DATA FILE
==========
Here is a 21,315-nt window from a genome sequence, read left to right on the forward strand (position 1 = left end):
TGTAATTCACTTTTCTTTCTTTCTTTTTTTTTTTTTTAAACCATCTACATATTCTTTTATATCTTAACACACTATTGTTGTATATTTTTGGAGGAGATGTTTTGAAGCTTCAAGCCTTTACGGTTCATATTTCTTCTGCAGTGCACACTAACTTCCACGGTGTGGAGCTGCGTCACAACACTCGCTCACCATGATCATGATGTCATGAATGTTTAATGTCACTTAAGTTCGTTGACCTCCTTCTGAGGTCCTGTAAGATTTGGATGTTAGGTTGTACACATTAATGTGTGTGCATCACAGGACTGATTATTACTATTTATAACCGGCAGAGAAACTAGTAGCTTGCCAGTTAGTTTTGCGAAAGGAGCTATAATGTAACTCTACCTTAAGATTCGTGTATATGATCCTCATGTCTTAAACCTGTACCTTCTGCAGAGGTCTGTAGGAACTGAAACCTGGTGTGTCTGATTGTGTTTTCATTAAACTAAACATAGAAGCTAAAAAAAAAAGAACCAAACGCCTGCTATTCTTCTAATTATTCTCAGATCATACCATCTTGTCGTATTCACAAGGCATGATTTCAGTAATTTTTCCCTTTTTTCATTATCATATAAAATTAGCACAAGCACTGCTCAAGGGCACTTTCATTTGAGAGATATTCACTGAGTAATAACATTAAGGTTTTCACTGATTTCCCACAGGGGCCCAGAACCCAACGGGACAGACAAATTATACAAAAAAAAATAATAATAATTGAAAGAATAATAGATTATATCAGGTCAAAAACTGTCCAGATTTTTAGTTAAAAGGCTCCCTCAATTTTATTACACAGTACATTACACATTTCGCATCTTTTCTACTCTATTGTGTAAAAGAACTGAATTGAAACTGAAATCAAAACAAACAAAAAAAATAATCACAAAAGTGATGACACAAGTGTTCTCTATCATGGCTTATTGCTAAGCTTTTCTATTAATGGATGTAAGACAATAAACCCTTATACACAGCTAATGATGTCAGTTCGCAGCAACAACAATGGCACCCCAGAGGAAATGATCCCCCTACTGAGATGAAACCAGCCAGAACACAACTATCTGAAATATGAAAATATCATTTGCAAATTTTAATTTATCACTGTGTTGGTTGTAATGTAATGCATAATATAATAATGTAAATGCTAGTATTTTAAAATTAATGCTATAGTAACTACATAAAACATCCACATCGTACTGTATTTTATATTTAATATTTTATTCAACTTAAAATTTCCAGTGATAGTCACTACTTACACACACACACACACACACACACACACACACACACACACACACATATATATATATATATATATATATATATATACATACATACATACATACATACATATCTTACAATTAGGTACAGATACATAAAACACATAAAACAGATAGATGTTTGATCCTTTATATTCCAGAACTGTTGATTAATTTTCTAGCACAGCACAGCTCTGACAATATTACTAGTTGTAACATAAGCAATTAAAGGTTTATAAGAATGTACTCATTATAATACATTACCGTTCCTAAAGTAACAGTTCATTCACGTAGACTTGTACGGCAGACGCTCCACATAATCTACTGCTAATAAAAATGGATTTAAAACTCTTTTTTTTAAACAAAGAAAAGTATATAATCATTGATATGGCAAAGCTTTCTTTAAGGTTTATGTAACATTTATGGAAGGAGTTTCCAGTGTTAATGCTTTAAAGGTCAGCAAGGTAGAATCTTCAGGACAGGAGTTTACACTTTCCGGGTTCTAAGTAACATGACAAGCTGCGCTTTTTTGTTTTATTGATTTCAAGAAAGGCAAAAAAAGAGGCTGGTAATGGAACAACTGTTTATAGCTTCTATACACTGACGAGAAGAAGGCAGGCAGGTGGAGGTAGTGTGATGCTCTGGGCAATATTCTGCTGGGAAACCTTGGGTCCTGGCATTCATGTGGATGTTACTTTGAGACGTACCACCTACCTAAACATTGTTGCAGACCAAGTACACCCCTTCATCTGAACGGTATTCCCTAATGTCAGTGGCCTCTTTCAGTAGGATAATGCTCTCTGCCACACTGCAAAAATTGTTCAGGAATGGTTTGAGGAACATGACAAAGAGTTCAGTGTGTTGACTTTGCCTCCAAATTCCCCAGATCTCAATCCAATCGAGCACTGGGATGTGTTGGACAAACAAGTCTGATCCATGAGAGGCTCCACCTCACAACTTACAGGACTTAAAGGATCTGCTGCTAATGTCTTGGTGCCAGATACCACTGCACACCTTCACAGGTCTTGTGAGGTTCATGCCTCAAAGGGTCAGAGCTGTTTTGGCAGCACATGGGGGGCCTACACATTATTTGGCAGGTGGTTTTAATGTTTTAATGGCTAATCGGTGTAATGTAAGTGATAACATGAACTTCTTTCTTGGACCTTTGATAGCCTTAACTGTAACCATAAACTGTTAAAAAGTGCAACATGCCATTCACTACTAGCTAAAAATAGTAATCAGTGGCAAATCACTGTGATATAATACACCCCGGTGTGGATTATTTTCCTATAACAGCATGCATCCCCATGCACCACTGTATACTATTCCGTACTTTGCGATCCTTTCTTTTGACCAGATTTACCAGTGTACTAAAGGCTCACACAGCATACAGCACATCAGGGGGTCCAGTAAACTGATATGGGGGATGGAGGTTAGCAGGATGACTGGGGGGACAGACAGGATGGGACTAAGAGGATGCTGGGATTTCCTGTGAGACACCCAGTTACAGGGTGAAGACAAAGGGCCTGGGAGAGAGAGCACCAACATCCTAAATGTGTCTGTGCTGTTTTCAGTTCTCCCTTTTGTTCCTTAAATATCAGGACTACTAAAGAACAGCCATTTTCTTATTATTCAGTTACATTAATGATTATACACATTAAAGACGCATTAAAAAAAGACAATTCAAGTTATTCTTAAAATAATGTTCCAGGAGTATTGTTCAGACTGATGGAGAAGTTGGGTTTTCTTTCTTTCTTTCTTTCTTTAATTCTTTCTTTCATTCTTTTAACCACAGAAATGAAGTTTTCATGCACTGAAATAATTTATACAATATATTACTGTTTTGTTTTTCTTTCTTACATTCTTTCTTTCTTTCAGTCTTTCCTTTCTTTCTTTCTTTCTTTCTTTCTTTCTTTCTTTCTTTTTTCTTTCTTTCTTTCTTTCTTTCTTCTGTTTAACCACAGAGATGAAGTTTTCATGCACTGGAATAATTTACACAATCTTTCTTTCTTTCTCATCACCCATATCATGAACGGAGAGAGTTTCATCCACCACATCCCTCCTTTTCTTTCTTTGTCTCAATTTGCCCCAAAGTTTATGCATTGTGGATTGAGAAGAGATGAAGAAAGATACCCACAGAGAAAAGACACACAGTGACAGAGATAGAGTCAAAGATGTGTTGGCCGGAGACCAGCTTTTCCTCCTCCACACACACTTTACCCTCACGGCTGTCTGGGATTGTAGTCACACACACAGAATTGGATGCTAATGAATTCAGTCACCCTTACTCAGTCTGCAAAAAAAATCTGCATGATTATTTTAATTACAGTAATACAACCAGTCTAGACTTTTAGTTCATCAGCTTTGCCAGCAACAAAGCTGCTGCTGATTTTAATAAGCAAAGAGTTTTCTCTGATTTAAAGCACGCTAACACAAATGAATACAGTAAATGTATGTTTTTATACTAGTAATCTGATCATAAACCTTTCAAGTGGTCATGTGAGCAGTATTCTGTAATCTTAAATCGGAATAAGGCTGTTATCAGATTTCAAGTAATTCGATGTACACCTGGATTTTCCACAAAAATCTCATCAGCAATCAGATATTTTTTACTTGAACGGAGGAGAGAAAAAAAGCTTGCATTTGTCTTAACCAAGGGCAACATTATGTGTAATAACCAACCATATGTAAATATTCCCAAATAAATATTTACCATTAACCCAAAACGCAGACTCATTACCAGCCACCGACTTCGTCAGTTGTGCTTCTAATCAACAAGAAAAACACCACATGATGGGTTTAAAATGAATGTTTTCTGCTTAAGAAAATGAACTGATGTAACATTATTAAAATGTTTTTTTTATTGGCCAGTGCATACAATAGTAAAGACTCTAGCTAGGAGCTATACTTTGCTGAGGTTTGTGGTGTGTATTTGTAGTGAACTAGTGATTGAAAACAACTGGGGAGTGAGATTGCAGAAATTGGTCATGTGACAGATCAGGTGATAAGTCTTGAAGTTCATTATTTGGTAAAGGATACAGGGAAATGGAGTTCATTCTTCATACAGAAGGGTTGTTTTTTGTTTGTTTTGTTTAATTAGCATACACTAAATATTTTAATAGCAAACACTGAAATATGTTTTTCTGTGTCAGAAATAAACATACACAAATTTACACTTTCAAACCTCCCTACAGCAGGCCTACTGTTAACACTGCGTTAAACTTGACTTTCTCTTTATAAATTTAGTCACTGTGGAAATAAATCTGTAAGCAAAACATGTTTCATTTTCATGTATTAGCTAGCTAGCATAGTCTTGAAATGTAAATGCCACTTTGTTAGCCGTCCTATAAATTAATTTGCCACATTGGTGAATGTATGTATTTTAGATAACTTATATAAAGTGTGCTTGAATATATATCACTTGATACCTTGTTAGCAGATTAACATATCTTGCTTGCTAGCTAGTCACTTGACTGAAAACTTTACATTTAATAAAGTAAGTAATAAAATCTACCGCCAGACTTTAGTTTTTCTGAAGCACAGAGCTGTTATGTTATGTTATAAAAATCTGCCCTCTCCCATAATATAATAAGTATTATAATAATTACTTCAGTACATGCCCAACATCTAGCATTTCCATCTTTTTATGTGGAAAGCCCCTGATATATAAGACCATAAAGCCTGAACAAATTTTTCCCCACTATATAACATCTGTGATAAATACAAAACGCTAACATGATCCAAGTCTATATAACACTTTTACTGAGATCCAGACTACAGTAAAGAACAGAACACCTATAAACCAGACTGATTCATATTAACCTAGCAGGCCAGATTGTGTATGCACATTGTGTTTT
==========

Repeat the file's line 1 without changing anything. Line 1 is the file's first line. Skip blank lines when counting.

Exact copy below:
Here is a 21,315-nt window from a genome sequence, read left to right on the forward strand (position 1 = left end):